Another Definition of Change Management
An all-encompassing definition of change management should include the planning phase of the change, the initiation of the change and the realization of that change. These take place during the active phase of the change.
Once the change has been put in place, there are two other areas to consider. After the change is instituted, you need to control what you have done so it does not get out of hand and to stop things from backsliding. Finally, you need to make sure that your environment is stable.
A key aspect of stabilizing your change management strategy is to deal with the human-side of the new direction. Most people who go through a change view it as negative. They or their coworkers may lose their jobs or have responsibilities added to their current position. It is hard for them to accept change. This is why all affected employees must participate in the intended change.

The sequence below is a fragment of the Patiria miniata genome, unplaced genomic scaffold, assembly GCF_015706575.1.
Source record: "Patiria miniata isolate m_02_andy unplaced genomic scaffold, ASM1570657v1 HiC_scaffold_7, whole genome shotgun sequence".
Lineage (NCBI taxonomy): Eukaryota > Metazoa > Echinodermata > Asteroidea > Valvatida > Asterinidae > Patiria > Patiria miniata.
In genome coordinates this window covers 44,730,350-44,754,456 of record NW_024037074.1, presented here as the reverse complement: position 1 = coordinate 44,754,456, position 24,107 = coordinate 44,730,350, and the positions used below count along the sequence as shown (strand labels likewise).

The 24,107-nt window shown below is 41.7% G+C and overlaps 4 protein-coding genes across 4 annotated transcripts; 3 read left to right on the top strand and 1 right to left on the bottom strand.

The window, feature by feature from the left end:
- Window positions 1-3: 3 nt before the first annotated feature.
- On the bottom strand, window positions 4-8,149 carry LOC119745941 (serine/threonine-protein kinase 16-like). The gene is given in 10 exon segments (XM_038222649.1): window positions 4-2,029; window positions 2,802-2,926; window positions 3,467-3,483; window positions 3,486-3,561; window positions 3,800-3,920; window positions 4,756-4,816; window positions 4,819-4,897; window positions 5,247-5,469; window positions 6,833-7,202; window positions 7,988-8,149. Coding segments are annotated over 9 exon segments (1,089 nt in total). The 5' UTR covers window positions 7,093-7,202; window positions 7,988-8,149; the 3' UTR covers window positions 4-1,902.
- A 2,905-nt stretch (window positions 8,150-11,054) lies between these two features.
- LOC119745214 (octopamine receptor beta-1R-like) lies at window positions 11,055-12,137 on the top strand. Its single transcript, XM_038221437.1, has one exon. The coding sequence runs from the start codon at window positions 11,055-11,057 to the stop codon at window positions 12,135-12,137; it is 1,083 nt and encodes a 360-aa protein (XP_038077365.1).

To learn how to effectively communicate with your employees, go to Communication in Change Management.
An IT manager should anticipate when resistance from employees can be expected and proactively deal with this resistance. Employees will go through several emotional stages before they fully accept and embrace the plan. You should anticipate their needs during these phases. Helping employees deal with these issues is a major part of how you define change management.
Change is an adaptive process, especially in today's environment. External issues may force change upon you, or they may be initiated internally so that your company can grow and adjust to an ever-changing industry. Effectively dealing with these issues and controlling what happens throughout the change is at the heart of change management methodology.